Thanks for sharing your haul. 📚✨

  3. I've definitely been using books as a way to escape these weird times, too!

  4. An Ember in the Ashes and Lily and Dunkin are both great. I hope you enjoy them!

  5. Hey Aj, I haven't read any of these, but I would really like to read The Snow Child. Happy reading and I hope you enjoy all your new books! 🙂

  6. I feel bad seeing some of these. I have unread ARCs (physical) of some of these books. I would have sent them to you. Oh, well. Lily and Dunkin has been on my radar for a while, because, like you, I saw lots of great reviews. I have read and enjoyed other books by the author as well.

  7. I love the cover for An Ember in the Ashes!
    My post:

  8. What a great list of books! Enjoy them and have a great week!

  9. All the Crooked Saints didn't work for me, despite my love for The Raven Cycle! I just couldn't connect with the story. Hopefully, you enjoy it more than I did. :) An Ember in the Ashes is one I read recently and LOVED. I immediately purchased the rest of the series. It definitely lives up to its hype! I have a copy of No True Believers, but I haven't started it yet. Clearly I need to pick it up first thing in the morning, since I'm not going to want to stop until I've finished. ;)

    Lindsi @ Do You Dog-ear? 💬

  10. I haven't read any of these but I do see a lot of books on my tbr list. I have the two Stephen King books, The Thirteenth Tale, and An Ember in the Ashes sitting on my shelf right now. I look forward to your thoughts so I can decide if I should hurry up to read them.

  11. Oh, I remember enjoying The Thirteenth Tale but it was years, I'd be curious to reread it. I've had An Ember in the Ashes on my shelves for a while, I need to read it too! I've heard great things about it.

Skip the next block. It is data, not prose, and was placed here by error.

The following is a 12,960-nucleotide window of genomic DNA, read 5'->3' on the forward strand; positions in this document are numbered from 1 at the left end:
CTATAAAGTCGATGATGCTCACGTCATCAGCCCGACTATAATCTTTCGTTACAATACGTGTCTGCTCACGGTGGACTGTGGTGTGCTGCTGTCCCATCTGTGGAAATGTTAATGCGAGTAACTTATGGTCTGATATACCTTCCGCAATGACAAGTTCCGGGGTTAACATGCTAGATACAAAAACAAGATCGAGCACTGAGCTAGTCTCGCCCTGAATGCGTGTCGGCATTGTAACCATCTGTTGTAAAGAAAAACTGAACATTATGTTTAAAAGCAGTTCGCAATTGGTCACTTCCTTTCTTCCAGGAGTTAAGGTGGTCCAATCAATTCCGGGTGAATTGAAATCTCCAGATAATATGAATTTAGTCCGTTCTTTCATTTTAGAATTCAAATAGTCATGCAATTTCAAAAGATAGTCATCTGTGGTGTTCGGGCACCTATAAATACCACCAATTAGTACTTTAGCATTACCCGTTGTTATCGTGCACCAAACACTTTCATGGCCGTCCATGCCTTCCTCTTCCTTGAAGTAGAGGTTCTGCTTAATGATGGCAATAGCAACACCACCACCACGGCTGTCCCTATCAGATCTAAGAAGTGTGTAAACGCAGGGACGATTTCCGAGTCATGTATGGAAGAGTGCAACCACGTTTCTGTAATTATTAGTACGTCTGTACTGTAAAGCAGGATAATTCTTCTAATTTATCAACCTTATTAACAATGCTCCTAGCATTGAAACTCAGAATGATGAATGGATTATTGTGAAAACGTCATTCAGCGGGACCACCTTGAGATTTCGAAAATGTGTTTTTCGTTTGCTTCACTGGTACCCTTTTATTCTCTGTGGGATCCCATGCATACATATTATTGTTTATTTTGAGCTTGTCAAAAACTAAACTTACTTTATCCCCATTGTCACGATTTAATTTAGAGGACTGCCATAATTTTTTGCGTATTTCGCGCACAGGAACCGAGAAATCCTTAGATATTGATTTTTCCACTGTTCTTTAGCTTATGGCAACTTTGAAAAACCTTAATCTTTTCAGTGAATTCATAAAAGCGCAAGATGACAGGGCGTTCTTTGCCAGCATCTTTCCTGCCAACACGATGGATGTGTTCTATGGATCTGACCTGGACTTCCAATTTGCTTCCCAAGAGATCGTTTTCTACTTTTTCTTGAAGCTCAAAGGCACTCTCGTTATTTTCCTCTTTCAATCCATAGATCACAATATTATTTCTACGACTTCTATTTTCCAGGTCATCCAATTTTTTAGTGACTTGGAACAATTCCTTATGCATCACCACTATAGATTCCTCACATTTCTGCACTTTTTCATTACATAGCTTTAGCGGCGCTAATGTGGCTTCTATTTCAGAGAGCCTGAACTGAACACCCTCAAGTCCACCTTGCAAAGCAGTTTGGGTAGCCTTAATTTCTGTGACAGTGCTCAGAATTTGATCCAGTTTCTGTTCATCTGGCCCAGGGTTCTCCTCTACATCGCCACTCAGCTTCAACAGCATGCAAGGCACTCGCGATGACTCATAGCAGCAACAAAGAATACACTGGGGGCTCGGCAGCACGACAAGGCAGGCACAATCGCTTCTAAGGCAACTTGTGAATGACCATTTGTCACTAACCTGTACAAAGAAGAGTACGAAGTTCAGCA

Have a great week and happy reading!

  12. I haven't seen any of your new titles before.I need to get back into my Fantasy reading. Enjoy your books!

  13. ALL THE CROOKED SAINTS looks good.

    Ohhhhh....I LOVED THE THIRTEENTH TALE. A favorite of all time.

    Nice to see you joined in the Mailbox Monday meme. Hope to see you each week.

    ENJOY this first week of June.

  14. I'm glad to see you at MM.
    Great book haul. Surprisingly I have 4 of them. All the Crooked Saints is much different than some of her other books. The Snow Child is haunting and beautiful. I haven't read An Ember in the Ashes or The Thirteenth Tale both of which I have in Audible.
    Enjoy all of your reading!

  15. No True Believers sounds like it has an interesting plot. I haven't read any of the books though. I stopped reading Stephen King a good few years ago. I felt his books were going into either weird endings or I was chugging through slow and coming of age stuff with little happening.

  16. I liked The Outsider, but it clearly was not the best King book. Elevation is a fun read and a bit off the wall, but I still liked it.

    Enjoy your books. I've been exercising more and eating smaller meals and doing yoga, which has helped me lose weight over time, but it has been a year or two long process of new disciplines for me.